The Telegraph
Since 1st March, 1999
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Clinics cash in on govt gaps

MALAY PATRA, state secretary, Indian Medical Association, Bengal state branch, met readers of The Telegraph at Behala Vidyasagar Hospital to answer their queries. Participants included Seema Bakshi, Arpan Chatterjee, Kamal Kanti Mondal, Surajit Guha, Gopal Chandra Dutta, Tushar Kanti Patra, Swapan Nag, Diptendu Bikash Sengupta, N.K. Haldar, Arun Nandi and Rabin Sen

Arpan Chatterjee: Why will a patient approach a nursing home if the infrastructure in a government hospital is good'

Over the past three years, the number of patients in government hospitals has increased. Some patients leave government hospitals in the middle of treatment because they are not satisfied. If the quality of supervision in state-run hospitals is improved, very few patients will visit nursing homes. However, more needs to be done to attract people from all strata of the society.

Arpan Chatterjee: In some government hospitals, MRI and CT Scan machines are installed under joint ventures. Is it the first step towards privatisation'

You are right. Equipment in some government hospitals have been set up under joint ventures. On the part of the government, it is not only immoral but also unnecessary.

Arpan Chatterjee: Duty hours are fixed in every profession. But doctors are an exception. They have to attend duty almost round-the-clock. The situation becomes grim if he is associated with a nursing home. How can this problem be tackled'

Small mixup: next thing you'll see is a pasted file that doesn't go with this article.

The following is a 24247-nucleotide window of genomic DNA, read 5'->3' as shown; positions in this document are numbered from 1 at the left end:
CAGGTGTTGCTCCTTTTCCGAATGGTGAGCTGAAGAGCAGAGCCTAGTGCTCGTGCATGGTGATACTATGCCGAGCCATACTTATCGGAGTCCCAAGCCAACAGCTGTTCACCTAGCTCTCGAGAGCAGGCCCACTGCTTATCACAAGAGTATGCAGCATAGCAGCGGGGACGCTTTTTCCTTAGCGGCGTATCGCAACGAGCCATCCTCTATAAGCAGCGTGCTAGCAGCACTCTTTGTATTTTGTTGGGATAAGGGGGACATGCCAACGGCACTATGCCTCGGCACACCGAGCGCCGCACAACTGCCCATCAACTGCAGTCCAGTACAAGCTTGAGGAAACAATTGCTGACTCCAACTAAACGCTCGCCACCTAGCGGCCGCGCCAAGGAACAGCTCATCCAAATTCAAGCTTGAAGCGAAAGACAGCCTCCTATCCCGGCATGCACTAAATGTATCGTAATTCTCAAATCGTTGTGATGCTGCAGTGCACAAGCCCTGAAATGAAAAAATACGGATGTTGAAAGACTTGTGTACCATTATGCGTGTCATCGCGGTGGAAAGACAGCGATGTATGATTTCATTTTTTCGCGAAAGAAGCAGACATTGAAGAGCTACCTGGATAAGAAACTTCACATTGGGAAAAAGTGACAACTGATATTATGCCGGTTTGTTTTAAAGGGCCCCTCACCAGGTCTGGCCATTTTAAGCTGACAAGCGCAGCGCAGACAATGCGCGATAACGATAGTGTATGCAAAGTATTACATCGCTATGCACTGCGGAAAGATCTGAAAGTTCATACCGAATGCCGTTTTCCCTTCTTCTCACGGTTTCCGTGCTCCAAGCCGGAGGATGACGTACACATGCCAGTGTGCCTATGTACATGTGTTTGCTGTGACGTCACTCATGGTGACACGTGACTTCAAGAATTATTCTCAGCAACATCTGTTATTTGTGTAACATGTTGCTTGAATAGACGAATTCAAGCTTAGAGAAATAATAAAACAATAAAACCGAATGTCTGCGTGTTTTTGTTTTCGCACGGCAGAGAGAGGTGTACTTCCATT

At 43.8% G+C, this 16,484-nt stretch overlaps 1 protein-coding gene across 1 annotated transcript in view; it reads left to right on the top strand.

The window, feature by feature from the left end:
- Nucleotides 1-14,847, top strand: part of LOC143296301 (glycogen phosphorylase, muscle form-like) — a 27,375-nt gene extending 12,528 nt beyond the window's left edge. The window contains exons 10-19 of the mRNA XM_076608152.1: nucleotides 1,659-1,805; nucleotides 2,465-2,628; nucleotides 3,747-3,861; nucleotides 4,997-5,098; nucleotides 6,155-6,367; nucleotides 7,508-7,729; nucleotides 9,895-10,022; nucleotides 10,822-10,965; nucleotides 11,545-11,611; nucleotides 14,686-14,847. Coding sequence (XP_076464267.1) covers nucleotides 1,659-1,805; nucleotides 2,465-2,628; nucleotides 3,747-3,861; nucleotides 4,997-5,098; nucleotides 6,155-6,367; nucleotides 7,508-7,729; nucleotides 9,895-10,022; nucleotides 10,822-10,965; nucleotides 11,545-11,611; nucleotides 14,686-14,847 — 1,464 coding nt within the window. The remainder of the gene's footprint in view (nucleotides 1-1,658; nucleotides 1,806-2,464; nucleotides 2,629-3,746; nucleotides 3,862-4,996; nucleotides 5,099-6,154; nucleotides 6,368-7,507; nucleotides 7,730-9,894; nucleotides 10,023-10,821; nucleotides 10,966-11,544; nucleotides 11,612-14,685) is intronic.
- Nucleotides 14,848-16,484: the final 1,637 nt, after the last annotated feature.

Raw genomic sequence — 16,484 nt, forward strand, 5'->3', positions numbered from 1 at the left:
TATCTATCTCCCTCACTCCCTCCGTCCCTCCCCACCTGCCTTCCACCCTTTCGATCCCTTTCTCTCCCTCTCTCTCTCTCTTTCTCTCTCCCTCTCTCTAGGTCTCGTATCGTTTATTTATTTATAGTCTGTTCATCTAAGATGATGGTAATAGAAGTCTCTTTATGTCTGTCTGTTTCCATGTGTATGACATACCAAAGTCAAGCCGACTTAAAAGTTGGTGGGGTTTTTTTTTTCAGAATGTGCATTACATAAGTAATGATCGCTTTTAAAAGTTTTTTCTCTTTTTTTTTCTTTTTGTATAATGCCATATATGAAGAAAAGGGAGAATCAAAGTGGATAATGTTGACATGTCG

No doctor can be forced to work for more than 40 hours a week, except in case of an emergency. A doctor is certainly exploited, irrespective of where he is employed. However, whenever we receive any complaint, we try to get him justice.

Kamal Kanti Mondal: Hospital authorities should guide patients and their relatives when they come for treatment. The staff must also behave decently. But in some cases, they lack in both. What role can the IMA play to meet these shortcomings'

Every hospital tries to provide the services as best as it can. One should not compare a government hospital with a private-run centre. It is very difficult to provide improved services without a sound financial framework. About the behaviour of a health worker, it varies from person to person.

Seema Bakshi: Several diseases are caused from drinking water. How can this be checked'

To check water-borne diseases, everyone should ensure that the water they drink is safe and pure. Both the state government and the local authorities need to pay attention in this regard. In rural areas, people should ensure that no one bathes or washes clothes and utensils in ponds, from where water is drawn for drinking.

Seema Bakshi: Some departments of a hospital have inadequate number of doctors. And sometimes, doctors refer cases to other places. What can one do about this'

If a doctor goes on leave, efforts are taken to arrange for a replacement. But this is not possible in case of a specialist. In such a circumstance, there is no other option but to refer patients to a better place.

Gopal Chandra Dutta: Several people allege that doctors in hospitals randomly prescribe expensive tests, like various types of scans and MRI, to patients. In most cases, doctors reportedly receive a hefty commission from such tests. Are the allegations true' If so, how can these be checked'

A doctor does not prescribe tests for money. The examinations are advised to determine the condition of a patient. If any doctor fails to live up to the expectations of a patient, the latter can approach the consumer forum. All doctors are not in the habit of earning commissions. We will take steps if such complaints come to our notice. We advise our patients not to go to nursing homes which do not have equipment.

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